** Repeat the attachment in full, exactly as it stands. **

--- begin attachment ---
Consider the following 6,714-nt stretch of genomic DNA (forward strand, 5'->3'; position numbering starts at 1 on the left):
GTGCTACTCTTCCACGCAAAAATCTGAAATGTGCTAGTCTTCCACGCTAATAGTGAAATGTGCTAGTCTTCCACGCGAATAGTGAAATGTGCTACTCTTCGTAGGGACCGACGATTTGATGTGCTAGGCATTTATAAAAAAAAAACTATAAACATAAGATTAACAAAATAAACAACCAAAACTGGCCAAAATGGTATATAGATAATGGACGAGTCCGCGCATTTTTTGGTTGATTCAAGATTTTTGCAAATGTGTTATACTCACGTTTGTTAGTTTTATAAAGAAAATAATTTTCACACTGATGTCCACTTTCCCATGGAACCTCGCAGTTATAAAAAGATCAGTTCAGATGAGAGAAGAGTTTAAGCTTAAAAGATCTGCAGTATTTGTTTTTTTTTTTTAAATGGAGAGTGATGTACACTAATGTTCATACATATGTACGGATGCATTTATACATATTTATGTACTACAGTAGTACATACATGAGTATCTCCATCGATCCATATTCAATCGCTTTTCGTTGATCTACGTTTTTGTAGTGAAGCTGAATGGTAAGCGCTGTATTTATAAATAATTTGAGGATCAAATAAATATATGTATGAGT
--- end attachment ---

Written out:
Consider the following 6,714-nt stretch of genomic DNA (forward strand, 5'->3'; position numbering starts at 1 on the left):
GTGCTACTCTTCCACGCAAAAATCTGAAATGTGCTAGTCTTCCACGCTAATAGTGAAATGTGCTAGTCTTCCACGCGAATAGTGAAATGTGCTACTCTTCGTAGGGACCGACGATTTGATGTGCTAGGCATTTATAAAAAAAAAACTATAAACATAAGATTAACAAAATAAACAACCAAAACTGGCCAAAATGGTATATAGATAATGGACGAGTCCGCGCATTTTTTGGTTGATTCAAGATTTTTGCAAATGTGTTATACTCACGTTTGTTAGTTTTATAAAGAAAATAATTTTCACACTGATGTCCACTTTCCCATGGAACCTCGCAGTTATAAAAAGATCAGTTCAGATGAGAGAAGAGTTTAAGCTTAAAAGATCTGCAGTATTTGTTTTTTTTTTTTAAATGGAGAGTGATGTACACTAATGTTCATACATATGTACGGATGCATTTATACATATTTATGTACTACAGTAGTACATACATGAGTATCTCCATCGATCCATATTCAATCGCTTTTCGTTGATCTACGTTTTTGTAGTGAAGCTGAATGGTAAGCGCTGTATTTATAAATAATTTGAGGATCAAATAAATATATGTATGAGT